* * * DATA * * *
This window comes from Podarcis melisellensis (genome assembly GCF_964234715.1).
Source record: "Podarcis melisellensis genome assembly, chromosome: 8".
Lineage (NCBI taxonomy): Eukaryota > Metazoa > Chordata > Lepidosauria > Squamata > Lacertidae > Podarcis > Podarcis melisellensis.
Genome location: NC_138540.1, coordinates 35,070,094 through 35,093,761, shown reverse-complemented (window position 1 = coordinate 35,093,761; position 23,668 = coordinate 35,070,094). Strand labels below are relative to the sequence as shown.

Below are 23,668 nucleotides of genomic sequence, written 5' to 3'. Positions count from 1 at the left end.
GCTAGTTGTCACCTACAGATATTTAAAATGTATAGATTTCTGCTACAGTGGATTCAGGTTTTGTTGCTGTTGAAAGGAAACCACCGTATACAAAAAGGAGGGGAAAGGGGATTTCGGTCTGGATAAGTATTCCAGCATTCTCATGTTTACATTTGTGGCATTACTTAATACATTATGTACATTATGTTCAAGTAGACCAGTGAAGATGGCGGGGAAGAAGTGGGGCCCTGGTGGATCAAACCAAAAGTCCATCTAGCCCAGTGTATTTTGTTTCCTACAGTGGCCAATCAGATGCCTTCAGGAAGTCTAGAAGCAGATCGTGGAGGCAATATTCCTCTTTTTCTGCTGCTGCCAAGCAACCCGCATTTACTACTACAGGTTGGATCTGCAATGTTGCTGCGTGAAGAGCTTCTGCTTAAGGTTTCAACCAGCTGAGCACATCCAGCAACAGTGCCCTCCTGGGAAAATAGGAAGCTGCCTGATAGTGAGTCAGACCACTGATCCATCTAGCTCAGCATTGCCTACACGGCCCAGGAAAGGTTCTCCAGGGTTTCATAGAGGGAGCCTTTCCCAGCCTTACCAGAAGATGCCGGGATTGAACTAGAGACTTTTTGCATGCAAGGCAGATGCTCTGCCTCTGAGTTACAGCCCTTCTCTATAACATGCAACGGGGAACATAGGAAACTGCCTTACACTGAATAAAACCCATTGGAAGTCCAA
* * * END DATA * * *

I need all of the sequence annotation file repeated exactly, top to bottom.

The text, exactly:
This window comes from Podarcis melisellensis (genome assembly GCF_964234715.1).
Source record: "Podarcis melisellensis genome assembly, chromosome: 8".
Lineage (NCBI taxonomy): Eukaryota > Metazoa > Chordata > Lepidosauria > Squamata > Lacertidae > Podarcis > Podarcis melisellensis.
Genome location: NC_138540.1, coordinates 35,070,094 through 35,093,761, shown reverse-complemented (window position 1 = coordinate 35,093,761; position 23,668 = coordinate 35,070,094). Strand labels below are relative to the sequence as shown.

Below are 23,668 nucleotides of genomic sequence, written 5' to 3'. Positions count from 1 at the left end.
GCTAGTTGTCACCTACAGATATTTAAAATGTATAGATTTCTGCTACAGTGGATTCAGGTTTTGTTGCTGTTGAAAGGAAACCACCGTATACAAAAAGGAGGGGAAAGGGGATTTCGGTCTGGATAAGTATTCCAGCATTCTCATGTTTACATTTGTGGCATTACTTAATACATTATGTACATTATGTTCAAGTAGACCAGTGAAGATGGCGGGGAAGAAGTGGGGCCCTGGTGGATCAAACCAAAAGTCCATCTAGCCCAGTGTATTTTGTTTCCTACAGTGGCCAATCAGATGCCTTCAGGAAGTCTAGAAGCAGATCGTGGAGGCAATATTCCTCTTTTTCTGCTGCTGCCAAGCAACCCGCATTTACTACTACAGGTTGGATCTGCAATGTTGCTGCGTGAAGAGCTTCTGCTTAAGGTTTCAACCAGCTGAGCACATCCAGCAACAGTGCCCTCCTGGGAAAATAGGAAGCTGCCTGATAGTGAGTCAGACCACTGATCCATCTAGCTCAGCATTGCCTACACGGCCCAGGAAAGGTTCTCCAGGGTTTCATAGAGGGAGCCTTTCCCAGCCTTACCAGAAGATGCCGGGATTGAACTAGAGACTTTTTGCATGCAAGGCAGATGCTCTGCCTCTGAGTTACAGCCCTTCTCTATAACATGCAACGGGGAACATAGGAAACTGCCTTACACTGAATAAAACCCATTGGAAGTCCAA